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Homeschool vs. Private School

In Florida, homeschooling is a parent-directed activity which starts by filing the notice of intent. Sometimes called "independent" homeschooling, using the notice of intent is the state-approved method of home education, legal since 1984.

But, there are other ways for Florida students to learn from home, including district home learning programs (a public school option popularized during the pandemic), private tutoring programs, and enrollment in Florida private schools.

Florida private schooling is what this article is about.


Of the many private schools in Florida, some are brick and mortar, requiring students to attend classes in person. Other private schools are designed to allow students to learn primarily from home, or from wherever they may be. These may be private or parochial, but all approved private schools are properly registered with the Department of Education:

Learn-from-home private schools are sometimes called "umbrella schools", and the at-home nature can be appealing to certain families. As their name implies, umbrella schools provide a buffer for families seeking a school experience without direct involvement with a public school entity themselves. Umbrella schools are unique in that they offer a way to enjoy some of the benefits of homeschooling and some of the benefits of belonging to a school, at the same time. While umbrella school programs may vary, some families enjoy the freedom of choosing their own curriculum, while also receiving a private school diploma at the end.

There are important legal and procedural differences between using private umbrella schools and independent homeschooling, however. Some of these differences are explained in the next section.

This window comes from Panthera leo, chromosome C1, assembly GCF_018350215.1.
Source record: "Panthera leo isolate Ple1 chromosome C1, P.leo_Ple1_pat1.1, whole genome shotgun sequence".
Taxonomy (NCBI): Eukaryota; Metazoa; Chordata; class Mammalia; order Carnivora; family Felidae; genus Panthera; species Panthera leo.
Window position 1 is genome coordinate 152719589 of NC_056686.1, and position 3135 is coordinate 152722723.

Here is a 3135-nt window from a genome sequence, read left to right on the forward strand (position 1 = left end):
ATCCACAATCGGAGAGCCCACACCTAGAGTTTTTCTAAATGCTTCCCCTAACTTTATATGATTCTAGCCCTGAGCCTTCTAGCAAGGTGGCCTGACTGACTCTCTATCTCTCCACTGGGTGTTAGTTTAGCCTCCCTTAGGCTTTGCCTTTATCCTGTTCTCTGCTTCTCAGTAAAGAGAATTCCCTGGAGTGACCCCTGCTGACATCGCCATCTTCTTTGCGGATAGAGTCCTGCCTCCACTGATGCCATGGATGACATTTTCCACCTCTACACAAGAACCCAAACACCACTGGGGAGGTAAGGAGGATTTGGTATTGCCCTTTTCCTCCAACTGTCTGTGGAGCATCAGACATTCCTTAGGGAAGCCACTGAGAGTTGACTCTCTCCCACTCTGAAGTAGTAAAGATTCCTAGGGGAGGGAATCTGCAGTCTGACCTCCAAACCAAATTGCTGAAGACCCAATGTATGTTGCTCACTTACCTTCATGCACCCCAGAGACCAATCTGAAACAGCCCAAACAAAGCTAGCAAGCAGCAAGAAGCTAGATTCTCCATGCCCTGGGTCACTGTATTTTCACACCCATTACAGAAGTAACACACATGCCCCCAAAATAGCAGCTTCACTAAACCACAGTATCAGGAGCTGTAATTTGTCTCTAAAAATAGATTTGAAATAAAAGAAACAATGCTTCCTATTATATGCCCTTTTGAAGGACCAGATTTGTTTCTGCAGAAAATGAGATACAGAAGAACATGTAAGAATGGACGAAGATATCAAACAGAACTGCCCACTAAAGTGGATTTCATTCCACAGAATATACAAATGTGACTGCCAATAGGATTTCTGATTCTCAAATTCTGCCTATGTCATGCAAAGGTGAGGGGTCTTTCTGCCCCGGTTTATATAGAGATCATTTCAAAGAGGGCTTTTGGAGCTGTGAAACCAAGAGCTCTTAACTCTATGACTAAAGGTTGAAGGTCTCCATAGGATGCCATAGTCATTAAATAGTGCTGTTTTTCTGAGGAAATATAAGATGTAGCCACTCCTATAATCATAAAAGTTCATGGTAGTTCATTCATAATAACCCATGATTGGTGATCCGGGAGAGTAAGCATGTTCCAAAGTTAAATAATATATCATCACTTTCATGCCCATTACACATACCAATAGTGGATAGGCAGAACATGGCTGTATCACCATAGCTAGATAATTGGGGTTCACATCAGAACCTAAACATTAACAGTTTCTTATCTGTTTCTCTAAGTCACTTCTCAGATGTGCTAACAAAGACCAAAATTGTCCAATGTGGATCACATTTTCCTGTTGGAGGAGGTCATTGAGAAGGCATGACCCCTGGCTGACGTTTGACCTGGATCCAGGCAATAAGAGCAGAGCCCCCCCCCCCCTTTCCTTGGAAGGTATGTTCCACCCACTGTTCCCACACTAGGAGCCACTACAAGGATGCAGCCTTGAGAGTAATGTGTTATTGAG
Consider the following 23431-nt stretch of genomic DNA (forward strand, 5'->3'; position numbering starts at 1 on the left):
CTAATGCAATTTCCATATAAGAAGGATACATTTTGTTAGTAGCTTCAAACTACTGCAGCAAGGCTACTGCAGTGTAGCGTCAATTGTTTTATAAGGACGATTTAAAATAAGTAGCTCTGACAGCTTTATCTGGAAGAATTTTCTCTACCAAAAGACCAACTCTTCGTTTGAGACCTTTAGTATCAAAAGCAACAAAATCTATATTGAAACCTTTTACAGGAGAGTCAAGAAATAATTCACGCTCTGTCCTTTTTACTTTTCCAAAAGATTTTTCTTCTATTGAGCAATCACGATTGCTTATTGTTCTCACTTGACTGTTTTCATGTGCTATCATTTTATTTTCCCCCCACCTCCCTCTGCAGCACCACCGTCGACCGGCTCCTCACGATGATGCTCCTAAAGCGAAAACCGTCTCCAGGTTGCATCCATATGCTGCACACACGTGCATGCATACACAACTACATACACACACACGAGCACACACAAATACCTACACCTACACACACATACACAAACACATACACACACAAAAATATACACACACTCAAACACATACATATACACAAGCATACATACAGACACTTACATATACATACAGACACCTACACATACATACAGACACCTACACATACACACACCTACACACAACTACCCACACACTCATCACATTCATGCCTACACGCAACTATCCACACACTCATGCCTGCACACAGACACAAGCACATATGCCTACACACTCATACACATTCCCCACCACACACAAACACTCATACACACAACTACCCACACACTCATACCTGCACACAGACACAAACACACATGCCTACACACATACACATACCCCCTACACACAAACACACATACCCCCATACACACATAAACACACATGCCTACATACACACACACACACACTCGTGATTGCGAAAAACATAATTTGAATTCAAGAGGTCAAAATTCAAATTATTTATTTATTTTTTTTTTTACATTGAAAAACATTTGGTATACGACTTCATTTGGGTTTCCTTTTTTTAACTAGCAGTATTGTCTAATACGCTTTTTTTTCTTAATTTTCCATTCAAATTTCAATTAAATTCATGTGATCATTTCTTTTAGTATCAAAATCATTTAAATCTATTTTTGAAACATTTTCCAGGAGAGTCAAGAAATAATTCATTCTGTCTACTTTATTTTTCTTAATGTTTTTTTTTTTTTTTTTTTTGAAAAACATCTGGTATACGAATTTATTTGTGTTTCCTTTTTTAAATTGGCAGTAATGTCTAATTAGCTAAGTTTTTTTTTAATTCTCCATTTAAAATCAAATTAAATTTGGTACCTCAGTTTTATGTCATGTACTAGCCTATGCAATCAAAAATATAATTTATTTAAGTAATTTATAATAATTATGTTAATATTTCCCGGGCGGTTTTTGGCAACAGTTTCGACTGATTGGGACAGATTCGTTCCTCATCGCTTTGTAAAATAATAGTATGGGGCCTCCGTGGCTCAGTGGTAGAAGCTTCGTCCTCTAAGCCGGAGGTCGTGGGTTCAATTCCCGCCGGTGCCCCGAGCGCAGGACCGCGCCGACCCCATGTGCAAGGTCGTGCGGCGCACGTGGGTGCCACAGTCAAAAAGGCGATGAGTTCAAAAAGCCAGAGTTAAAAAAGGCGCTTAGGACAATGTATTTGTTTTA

In general, private umbrella school families are exempt from all traditional Florida homeschool requirements. Therefore, private school students are not required to have a student portfolio or annual evaluations each year.

On the other hand, private umbrella school families are required to follow the rules imposed by the private school instead. This may include providing personally identifying student information, submitting medical and immunization data, collecting daily attendance, and schooling for 180 days per year. Some private schools have additional requirements, too, including a monthly or annual tuition fee.

Umbrella schools each have their procedures for collecting data, thus steps may look a bit different from school to school. But, when comparing that data collection to assembling a portfolio and conducting an annual evaluation, is it easy to see how the requirements of independent homeschooling are very different.


We have explored the major differences between umbrella schools and homeschooling, but there are additional considerations that parents are encouraged to understand. These include the level of services provided by individual umbrella schools, and gaining access to state and local services that independent homeschoolers have the right to enjoy.

While many umbrella school programs already provide access to these programs, and some have recently been legislated to include private school students, if these programs are desired, we encourage families to explore whether their private umbrella school offers access to:

  1. Florida Virtual School

  2. Dual Enrollment

  3. Florida Bright Futures Scholarship

  4. School testing and/or services for unique students

  5. Participation in clubs and sports

Also, some families tell us a primary reason for selecting a private umbrella school is to receive an accredited education and/or gain access to high school graduation ceremonies and diplomas. If these are important features, we also recommend asking potential umbrella schools if these are available.


The decision to homeschool independently versus enroll in a private umbrella school is not irreversible. There is no right or wrong schooling decision for Florida families, and parents must choose what they feel is right for their students.

Should parents select one option, then decide to switch later on, it is easy enough to do. Since there are legal differences and sometimes decisions that impact students (high schoolers seeking college Bright Futures, for example) however, we recommend talking to an FLHSA expert to fully understand the process.

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